Posts Tagged ‘urban’

Plan for a new city from New Work New Culture




Near my house, West Side, vicinity of Grand River and Wyoming Avenues, early morning


Rasmea Odeh, tried and convicted in Detroit for a fraudelent citizenship application

A wrap up of 3 weeks in Detroit, searching for those seeds. November 4 thru 26, 2014.

Despite the catastrophic conditions in Detroit and the possible impending failure of the bankruptcy agreement, I detected in myself and in others in Detroit a nearly jubilant spirit. Maybe equivalent to gallows’ humor, but tangible nonetheless.


MGM Grand Casino

A casino and hotel.

Motor City hotel and casino

Of course this feeling of joy and hope depended on where I was. Downtown—no problem, eat chicken shuwarma at Mike’s Kabob Grille, or stroll thru the MGM Grand Casino wondering if I could hit it big. Or Midtown, AKA Cass Corridor—snacking at the Cass Café or Avalon Bakery, pumping up my bike tires at the Hub of Detroit and Back Alley Bikes, or lugging my bike over the new light rail tracks along Woodward. Or the East Side—bicycling the many streets empty of homes, or examining the burned-to-near-annihilation Heidelberg Project, or stepping in open bags of shit while photographing a recently burned and leveled house near the Boggs School. Or my neighborhood in northwest Detroit, near Wyoming and Grand River—some vacant lots, many liquor stores, a rapidly expanding Grand Price supermarket owned by Arabs who probably live in Dearborn. Or further northwest in Brightmoor—said to be a district under renovation but to my eyes nearly as desolate as the emptiest regions of the city. Or Dearborn itself with its mix of Arab-Muslims, Arab-Christians, Christians and many others, and its plethora of bakeries, restaurants, and supermarkets. Each region with a different feel, different history, perhaps different destiny.



Slow Roll, group bicycle ride


Back Alley Bikes, Midtown


Detroit’s East Side

Down the street, Washburn near Wyoming and Grand River Ave, where I stay

One block from my house

Shrine to someone murdered in Brightmoor

Brightmoor, shrine to someone murdered

As I wandered these varied Detroit landscapes and cultures I searched for the seeds of the new Detroit miracle: Detroit Down and Up, where and what are those seeds? Using my two cameras as tools, I made 2,180 images, requiring 31.9 GB of memory. Roughly 100 per day, equivalent during film days to about 3 rolls.


Here are a few:

New work new culture, a movement for meaningful work rather than just a job and a culture based in love and respect rather than competition and obsession with money, in short, the Beloved Community of Dr. Martin Luther King, Jr. The movement organized a conference in October 2014 which drew more than 300 people from across the country; so surprising that they temporarily ran out of food. The movement is based on the thinking of Frithjof Bergman, an Austrian philosopher who taught for many years at the University of Michigan-Ann Arbor. The James and Grace Lee Center to Foster Community Leadership spawned it. I attended several of its meetings and celebrations and heard directly from an excited conference participant who happens to be the sister of my son-in-law, Phil.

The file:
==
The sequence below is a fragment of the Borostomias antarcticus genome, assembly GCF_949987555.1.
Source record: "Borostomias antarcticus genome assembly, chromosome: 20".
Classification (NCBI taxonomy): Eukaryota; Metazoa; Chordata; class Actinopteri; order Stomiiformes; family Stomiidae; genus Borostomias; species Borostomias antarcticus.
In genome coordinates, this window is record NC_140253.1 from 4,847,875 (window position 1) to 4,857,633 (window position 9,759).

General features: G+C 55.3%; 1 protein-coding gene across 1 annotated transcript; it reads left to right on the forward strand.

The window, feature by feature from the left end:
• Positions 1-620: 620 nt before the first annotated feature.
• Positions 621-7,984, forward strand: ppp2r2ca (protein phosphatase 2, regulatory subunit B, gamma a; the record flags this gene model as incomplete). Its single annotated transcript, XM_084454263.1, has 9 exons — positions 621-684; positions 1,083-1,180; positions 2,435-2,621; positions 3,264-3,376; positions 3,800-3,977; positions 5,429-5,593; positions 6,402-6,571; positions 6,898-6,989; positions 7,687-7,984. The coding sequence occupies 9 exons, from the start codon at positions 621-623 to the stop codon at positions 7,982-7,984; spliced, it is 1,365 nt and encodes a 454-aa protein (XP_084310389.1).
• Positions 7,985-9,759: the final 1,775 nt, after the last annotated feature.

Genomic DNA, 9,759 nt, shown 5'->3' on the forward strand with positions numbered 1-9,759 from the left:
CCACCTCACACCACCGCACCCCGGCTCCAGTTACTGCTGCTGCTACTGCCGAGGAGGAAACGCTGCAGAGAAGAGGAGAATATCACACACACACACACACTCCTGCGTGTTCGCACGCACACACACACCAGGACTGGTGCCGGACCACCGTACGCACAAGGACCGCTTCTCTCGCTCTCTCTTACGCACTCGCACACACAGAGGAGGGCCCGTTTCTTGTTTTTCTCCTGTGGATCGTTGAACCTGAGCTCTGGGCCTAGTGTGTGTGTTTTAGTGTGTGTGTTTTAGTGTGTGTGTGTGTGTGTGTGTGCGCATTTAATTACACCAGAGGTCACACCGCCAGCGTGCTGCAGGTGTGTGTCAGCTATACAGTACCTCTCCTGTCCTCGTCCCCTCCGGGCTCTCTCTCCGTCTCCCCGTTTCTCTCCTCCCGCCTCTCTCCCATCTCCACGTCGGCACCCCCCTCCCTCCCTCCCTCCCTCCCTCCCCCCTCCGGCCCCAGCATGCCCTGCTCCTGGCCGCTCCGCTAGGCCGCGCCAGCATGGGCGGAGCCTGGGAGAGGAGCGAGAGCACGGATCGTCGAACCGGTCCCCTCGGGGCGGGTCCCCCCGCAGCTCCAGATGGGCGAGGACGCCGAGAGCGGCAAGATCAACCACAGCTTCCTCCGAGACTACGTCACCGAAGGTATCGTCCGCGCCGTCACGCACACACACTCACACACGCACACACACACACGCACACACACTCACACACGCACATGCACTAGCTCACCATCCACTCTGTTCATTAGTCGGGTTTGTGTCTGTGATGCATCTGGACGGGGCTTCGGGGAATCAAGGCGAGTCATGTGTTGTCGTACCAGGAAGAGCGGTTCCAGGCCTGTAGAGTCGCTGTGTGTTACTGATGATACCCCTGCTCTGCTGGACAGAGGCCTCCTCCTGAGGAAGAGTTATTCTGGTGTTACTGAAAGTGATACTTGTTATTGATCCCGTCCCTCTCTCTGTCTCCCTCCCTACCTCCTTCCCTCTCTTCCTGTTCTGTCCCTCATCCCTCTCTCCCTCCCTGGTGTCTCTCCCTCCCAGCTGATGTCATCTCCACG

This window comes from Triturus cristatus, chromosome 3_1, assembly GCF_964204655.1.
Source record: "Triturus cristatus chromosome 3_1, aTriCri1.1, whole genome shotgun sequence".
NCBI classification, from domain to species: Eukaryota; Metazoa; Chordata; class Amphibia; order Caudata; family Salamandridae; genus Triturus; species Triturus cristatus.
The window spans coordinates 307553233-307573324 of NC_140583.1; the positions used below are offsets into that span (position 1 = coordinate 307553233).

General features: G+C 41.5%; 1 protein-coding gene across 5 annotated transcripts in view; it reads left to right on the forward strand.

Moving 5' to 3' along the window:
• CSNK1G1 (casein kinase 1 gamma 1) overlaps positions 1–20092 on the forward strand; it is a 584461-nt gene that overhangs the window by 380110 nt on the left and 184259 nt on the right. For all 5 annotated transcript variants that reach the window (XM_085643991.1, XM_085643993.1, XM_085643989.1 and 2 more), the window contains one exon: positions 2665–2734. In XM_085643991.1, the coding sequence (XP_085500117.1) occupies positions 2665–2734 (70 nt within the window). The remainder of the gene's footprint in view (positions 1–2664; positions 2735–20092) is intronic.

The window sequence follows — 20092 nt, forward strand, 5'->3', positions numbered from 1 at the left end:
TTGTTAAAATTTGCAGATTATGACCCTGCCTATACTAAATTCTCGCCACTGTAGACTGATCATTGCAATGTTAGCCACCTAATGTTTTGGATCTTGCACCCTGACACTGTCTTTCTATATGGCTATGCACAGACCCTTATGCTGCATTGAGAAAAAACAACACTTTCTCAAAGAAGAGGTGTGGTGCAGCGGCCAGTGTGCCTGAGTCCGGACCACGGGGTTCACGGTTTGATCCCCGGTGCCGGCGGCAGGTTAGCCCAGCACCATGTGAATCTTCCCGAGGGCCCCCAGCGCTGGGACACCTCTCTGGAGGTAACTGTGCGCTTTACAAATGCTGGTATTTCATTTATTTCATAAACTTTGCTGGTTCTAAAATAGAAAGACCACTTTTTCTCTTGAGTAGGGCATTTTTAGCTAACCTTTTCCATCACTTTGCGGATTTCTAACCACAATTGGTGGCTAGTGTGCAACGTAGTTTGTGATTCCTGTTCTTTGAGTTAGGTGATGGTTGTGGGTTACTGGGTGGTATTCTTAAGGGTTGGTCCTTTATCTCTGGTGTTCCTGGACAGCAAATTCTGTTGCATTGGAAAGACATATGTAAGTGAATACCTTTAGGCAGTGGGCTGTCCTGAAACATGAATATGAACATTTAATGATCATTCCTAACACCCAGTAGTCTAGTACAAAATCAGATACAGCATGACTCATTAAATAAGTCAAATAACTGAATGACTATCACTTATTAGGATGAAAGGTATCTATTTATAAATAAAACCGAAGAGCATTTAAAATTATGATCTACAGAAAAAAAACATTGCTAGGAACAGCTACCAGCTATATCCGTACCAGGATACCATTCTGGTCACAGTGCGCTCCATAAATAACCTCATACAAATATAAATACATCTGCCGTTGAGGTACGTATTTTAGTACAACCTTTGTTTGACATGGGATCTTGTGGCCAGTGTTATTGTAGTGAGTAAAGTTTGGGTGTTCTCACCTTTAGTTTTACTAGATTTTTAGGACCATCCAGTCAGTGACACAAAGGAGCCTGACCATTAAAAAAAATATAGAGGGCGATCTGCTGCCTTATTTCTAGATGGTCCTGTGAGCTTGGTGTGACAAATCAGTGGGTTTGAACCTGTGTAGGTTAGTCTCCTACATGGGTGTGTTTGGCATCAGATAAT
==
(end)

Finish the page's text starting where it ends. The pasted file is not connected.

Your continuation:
Frithjof Bergman


Kim Sherobbi


Planning meeting for New Work New Culture

Grass roots activism generally which includes urban agriculture (Detroit may be among the leaders); opposition to the bankruptcy settlement which many believe favors the financial and corporate industries; opposition also to large-scale development putting dollars before people; Detroit Summer based on Freedom Summer of 1965 in the south, a project spawned by the Boggs Center which continues to bring young people to the city to build morale and leadership and contribute to the community; and several remarkable schools amidst a generally debilitated school system.


Recycle Now, established by a grass roots movement, now with city support


Reverend Ed Pinkney, convicted of petition fraud in a campaign to recall the mayor of Benton Harbor, accused of siding with local corporations rather than the citizens


At a support meeting for Rev. Pinkney


Detroit Friends School


Detroit Friends School


Boggs School

Boggs School Schiel 2014_IMG_9309

Boggs School, observation of the neighborhood


Grace Lee Boggs with students of the school (photo courtesy of the internet)